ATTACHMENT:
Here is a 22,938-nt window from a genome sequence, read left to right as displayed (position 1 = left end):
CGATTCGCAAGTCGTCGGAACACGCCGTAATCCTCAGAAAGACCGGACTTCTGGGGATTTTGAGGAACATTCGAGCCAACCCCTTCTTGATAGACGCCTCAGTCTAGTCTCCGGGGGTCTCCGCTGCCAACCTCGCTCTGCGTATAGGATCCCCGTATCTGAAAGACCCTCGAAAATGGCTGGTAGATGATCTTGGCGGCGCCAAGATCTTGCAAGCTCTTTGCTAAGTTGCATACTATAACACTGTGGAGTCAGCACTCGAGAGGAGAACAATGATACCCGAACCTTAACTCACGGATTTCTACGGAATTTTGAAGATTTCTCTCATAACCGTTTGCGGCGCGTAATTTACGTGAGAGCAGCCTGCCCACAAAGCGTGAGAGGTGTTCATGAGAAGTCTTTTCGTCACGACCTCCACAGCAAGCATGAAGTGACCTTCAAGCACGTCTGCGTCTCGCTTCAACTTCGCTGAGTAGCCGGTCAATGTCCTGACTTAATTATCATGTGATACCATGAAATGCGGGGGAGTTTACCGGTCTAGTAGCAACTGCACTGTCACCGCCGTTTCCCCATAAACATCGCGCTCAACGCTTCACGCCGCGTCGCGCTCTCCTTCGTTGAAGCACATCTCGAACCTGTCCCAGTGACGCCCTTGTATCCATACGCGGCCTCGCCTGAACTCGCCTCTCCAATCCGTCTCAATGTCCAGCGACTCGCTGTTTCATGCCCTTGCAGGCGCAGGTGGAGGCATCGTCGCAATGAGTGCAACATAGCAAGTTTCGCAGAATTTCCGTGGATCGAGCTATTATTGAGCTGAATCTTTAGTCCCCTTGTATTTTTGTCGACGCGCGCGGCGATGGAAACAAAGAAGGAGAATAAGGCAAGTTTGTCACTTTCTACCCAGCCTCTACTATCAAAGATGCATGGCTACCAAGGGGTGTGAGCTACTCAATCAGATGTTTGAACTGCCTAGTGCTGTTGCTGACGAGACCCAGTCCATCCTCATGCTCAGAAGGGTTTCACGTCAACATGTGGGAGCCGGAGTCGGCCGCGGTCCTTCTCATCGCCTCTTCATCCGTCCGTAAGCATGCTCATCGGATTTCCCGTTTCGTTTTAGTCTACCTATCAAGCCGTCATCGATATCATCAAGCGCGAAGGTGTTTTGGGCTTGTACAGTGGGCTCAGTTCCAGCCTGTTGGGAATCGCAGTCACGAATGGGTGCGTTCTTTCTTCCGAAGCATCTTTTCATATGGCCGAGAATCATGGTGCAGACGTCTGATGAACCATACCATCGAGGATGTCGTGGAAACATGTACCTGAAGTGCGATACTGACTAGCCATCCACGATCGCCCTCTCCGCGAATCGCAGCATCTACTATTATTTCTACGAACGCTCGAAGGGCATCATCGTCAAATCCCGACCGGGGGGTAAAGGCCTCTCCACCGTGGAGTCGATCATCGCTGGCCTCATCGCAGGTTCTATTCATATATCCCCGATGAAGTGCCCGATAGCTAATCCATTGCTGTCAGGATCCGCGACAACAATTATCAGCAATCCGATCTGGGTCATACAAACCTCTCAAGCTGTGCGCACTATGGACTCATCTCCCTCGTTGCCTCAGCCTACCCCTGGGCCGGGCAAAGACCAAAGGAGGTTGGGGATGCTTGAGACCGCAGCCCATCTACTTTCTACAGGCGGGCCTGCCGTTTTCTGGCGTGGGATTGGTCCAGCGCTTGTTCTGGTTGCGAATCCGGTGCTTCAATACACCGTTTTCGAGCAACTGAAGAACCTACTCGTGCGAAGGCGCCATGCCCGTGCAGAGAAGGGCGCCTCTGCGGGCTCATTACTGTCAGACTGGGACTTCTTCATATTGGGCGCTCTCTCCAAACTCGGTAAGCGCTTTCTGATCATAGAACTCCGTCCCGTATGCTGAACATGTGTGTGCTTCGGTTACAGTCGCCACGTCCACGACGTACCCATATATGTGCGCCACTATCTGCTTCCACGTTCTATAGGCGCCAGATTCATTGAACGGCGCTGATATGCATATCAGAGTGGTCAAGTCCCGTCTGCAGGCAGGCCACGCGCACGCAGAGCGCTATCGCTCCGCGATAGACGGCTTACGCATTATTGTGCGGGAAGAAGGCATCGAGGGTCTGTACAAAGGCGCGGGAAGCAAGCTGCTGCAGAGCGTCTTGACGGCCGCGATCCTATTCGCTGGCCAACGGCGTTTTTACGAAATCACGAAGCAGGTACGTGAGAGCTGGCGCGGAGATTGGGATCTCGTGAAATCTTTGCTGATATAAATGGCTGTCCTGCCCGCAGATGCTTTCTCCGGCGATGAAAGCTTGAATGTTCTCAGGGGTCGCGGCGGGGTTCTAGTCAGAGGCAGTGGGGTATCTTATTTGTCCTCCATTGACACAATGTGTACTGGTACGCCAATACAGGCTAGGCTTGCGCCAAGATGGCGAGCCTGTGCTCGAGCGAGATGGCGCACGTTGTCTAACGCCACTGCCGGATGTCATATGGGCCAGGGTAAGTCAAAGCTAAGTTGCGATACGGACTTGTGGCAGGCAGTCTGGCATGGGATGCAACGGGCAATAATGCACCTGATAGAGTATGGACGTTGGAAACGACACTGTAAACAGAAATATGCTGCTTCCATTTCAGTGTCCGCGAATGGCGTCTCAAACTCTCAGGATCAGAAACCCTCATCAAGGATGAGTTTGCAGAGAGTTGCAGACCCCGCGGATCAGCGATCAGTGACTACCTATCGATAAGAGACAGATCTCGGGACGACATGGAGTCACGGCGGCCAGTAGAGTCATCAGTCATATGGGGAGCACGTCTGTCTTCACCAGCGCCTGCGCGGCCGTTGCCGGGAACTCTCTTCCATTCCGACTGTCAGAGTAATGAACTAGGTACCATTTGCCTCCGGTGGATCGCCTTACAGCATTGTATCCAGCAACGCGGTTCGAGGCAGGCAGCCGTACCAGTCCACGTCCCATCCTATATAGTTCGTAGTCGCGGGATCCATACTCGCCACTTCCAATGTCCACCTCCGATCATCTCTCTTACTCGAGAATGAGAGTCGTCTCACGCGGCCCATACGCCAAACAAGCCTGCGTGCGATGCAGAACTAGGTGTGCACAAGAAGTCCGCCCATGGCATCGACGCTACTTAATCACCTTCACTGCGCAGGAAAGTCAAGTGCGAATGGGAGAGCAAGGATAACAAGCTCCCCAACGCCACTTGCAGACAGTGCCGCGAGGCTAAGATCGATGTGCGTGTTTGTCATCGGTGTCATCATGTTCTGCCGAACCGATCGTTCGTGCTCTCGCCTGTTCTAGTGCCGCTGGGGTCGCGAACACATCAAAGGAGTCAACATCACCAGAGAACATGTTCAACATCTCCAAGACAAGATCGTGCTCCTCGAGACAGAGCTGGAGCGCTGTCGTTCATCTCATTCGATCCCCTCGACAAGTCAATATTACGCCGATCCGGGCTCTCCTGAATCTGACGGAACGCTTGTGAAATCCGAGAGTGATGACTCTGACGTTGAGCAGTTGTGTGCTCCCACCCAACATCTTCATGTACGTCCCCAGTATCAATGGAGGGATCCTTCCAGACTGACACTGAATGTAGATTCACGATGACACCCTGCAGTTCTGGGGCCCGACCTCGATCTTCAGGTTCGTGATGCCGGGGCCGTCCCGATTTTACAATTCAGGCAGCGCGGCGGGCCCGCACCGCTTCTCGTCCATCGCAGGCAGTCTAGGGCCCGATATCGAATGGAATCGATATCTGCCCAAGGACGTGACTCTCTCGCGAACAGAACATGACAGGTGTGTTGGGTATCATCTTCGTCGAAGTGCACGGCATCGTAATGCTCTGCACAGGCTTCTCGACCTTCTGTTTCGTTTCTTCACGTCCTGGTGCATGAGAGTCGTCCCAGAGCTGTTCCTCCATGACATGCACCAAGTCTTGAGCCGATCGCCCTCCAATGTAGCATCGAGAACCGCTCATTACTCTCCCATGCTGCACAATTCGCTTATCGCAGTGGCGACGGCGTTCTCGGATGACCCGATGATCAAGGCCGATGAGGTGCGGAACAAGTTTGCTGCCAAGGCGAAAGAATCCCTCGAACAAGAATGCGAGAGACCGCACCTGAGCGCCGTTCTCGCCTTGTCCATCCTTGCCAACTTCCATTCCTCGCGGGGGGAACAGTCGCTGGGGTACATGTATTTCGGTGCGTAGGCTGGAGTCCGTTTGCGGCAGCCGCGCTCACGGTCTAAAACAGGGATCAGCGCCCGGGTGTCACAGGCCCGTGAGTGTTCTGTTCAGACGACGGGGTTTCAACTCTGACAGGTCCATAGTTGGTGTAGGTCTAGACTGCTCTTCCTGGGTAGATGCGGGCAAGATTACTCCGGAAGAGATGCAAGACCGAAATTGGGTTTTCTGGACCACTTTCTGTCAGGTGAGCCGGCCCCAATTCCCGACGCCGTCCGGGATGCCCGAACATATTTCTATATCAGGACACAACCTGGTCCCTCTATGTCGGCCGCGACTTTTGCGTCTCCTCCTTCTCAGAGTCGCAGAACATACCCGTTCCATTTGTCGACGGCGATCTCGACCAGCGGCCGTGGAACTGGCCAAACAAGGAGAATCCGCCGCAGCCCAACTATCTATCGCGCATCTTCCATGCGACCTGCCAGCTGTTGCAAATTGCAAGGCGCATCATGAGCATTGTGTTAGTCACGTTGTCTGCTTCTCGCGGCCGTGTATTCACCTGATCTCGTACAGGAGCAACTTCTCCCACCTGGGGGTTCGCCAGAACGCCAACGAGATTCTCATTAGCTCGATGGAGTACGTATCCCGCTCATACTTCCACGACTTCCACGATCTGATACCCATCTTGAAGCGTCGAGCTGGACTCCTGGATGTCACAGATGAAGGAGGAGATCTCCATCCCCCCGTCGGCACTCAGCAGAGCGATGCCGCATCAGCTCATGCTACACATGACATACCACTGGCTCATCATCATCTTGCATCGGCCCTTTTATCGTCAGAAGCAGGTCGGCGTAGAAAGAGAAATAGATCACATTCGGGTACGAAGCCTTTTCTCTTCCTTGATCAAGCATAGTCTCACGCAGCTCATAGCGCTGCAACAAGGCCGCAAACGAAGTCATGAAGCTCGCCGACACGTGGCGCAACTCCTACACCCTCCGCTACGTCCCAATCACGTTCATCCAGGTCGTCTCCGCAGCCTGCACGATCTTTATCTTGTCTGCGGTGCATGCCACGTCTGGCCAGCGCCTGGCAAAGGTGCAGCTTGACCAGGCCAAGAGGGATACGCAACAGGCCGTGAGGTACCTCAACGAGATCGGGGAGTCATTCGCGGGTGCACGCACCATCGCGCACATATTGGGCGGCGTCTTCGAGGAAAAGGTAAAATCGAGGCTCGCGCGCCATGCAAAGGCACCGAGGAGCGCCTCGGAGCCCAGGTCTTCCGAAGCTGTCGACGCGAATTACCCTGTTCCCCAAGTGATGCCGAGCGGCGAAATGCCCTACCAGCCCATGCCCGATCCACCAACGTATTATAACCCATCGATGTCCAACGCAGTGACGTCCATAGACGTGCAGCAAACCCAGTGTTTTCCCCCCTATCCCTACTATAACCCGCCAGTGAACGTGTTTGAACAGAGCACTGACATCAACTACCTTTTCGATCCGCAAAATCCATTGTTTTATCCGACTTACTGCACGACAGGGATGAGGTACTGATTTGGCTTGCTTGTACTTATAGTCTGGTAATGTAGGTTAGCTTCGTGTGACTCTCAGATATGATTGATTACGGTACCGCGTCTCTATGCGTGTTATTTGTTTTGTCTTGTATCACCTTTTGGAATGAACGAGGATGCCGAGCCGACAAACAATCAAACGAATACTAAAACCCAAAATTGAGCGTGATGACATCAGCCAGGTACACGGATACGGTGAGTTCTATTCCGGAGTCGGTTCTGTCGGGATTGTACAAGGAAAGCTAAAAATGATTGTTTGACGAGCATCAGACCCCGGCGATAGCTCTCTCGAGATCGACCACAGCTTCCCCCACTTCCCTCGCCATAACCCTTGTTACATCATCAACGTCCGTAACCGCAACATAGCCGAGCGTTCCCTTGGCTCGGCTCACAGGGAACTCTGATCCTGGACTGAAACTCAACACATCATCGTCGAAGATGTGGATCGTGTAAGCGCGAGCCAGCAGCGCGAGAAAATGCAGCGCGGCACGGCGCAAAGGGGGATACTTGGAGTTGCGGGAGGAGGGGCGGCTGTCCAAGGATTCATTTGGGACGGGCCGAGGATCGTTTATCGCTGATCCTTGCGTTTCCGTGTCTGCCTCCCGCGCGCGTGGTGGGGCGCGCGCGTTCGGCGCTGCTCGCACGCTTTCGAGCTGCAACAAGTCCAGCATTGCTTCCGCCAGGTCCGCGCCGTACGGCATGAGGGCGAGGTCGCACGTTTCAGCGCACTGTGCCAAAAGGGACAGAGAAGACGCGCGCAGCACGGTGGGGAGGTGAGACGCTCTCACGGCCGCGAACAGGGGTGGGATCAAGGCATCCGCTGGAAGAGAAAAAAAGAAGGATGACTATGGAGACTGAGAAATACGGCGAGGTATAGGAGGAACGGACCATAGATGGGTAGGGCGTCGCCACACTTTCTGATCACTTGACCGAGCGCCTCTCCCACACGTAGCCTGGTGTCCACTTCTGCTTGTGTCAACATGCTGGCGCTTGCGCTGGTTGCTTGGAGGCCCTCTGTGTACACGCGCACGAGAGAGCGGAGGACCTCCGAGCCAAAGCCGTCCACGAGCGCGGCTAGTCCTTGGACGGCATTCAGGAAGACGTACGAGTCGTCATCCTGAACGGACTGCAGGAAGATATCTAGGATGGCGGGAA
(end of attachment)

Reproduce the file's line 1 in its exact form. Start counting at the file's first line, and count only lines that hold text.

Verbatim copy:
Here is a 22,938-nt window from a genome sequence, read left to right as displayed (position 1 = left end):